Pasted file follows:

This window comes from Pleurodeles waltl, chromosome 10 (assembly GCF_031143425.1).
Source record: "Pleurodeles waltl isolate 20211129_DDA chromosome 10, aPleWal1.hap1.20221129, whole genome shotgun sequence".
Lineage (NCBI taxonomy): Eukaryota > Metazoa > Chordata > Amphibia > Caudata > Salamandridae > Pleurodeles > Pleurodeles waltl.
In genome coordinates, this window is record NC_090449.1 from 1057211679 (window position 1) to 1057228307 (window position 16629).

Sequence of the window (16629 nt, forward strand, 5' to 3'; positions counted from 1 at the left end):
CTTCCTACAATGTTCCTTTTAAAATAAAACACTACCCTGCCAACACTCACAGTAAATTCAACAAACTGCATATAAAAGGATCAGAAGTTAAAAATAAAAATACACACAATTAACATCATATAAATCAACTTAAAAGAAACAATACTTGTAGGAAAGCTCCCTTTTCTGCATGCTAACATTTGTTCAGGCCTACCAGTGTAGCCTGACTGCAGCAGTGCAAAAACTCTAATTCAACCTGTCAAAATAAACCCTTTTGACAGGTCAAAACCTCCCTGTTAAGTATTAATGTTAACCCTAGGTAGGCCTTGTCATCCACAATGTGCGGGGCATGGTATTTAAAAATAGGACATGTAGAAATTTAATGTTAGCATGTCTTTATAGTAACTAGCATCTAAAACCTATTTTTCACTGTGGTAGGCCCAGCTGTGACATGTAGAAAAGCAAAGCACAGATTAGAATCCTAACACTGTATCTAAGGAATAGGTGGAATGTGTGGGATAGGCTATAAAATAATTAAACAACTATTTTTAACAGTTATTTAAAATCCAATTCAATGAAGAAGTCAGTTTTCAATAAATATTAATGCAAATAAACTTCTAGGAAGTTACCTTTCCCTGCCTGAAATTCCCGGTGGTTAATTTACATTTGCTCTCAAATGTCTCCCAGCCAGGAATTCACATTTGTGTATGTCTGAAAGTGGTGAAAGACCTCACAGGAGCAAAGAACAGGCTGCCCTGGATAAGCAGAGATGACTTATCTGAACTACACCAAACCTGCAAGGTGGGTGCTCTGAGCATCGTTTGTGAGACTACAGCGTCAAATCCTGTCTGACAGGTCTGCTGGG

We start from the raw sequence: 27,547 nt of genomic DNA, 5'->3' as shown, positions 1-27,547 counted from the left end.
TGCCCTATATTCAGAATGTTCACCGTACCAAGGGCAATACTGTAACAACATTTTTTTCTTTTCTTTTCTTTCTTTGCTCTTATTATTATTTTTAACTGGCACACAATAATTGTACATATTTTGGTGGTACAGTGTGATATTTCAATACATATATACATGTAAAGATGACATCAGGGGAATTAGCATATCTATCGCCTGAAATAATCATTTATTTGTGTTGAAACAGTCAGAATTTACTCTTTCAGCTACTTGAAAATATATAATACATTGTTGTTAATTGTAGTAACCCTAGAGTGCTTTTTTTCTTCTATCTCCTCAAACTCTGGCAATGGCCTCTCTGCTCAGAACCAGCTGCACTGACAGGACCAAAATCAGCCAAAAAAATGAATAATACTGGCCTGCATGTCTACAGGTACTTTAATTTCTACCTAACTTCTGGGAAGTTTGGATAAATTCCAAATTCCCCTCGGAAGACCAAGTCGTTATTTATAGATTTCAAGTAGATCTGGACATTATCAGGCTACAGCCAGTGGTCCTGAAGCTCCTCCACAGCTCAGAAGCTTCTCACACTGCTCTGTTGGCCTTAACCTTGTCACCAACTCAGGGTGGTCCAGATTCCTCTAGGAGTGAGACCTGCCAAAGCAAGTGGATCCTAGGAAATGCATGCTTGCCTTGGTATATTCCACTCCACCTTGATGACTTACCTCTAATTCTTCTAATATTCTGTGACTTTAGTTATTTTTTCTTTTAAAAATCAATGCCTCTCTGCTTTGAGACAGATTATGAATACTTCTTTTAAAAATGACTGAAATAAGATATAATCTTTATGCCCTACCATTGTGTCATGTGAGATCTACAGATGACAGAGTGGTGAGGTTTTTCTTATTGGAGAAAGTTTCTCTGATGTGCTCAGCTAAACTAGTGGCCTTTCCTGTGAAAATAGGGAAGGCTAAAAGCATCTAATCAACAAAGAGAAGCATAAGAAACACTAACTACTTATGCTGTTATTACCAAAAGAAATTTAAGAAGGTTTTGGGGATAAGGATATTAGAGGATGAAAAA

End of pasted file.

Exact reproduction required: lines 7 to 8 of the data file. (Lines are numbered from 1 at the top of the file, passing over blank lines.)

We start from the raw sequence: 27,547 nt of genomic DNA, 5'->3' as shown, positions 1-27,547 counted from the left end.
TGCCCTATATTCAGAATGTTCACCGTACCAAGGGCAATACTGTAACAACATTTTTTTCTTTTCTTTTCTTTCTTTGCTCTTATTATTATTTTTAACTGGCACACAATAATTGTACATATTTTGGTGGTACAGTGTGATATTTCAATACATATATACATGTAAAGATGACATCAGGGGAATTAGCATATCTATCGCCTGAAATAATCATTTATTTGTGTTGAAACAGTCAGAATTTACTCTTTCAGCTACTTGAAAATATATAATACATTGTTGTTAATTGTAGTAACCCTAGAGTGCTTTTTTTCTTCTATCTCCTCAAACTCTGGCAATGGCCTCTCTGCTCAGAACCAGCTGCACTGACAGGACCAAAATCAGCCAAAAAAATGAATAATACTGGCCTGCATGTCTACAGGTACTTTAATTTCTACCTAACTTCTGGGAAGTTTGGATAAATTCCAAATTCCCCTCGGAAGACCAAGTCGTTATTTATAGATTTCAAGTAGATCTGGACATTATCAGGCTACAGCCAGTGGTCCTGAAGCTCCTCCACAGCTCAGAAGCTTCTCACACTGCTCTGTTGGCCTTAACCTTGTCACCAACTCAGGGTGGTCCAGATTCCTCTAGGAGTGAGACCTGCCAAAGCAAGTGGATCCTAGGAAATGCATGCTTGCCTTGGTATATTCCACTCCACCTTGATGACTTACCTCTAATTCTTCTAATATTCTGTGACTTTAGTTATTTTTTCTTTTAAAAATCAATGCCTCTCTGCTTTGAGACAGATTATGAATACTTCTTTTAAAAATGACTGAAATAAGATATAATCTTTATGCCCTACCATTGTGTCATGTGAGATCTACAGATGACAGAGTGGTGAGGTTTTTCTTATTGGAGAAAGTTTCTCTGATGTGCTCAGCTAAACTAGTGGCCTTTCCTGTGAAAATAGGGAAGGCTAAAAGCATCTAATCAACAAAGAGAAGCATAAGAAACACTAACTACTTATGCTGTTATTACCAAAAGAAATTTAAGAAGGTTTTGGGGATAAGGATATTAGAGGATGAAAAA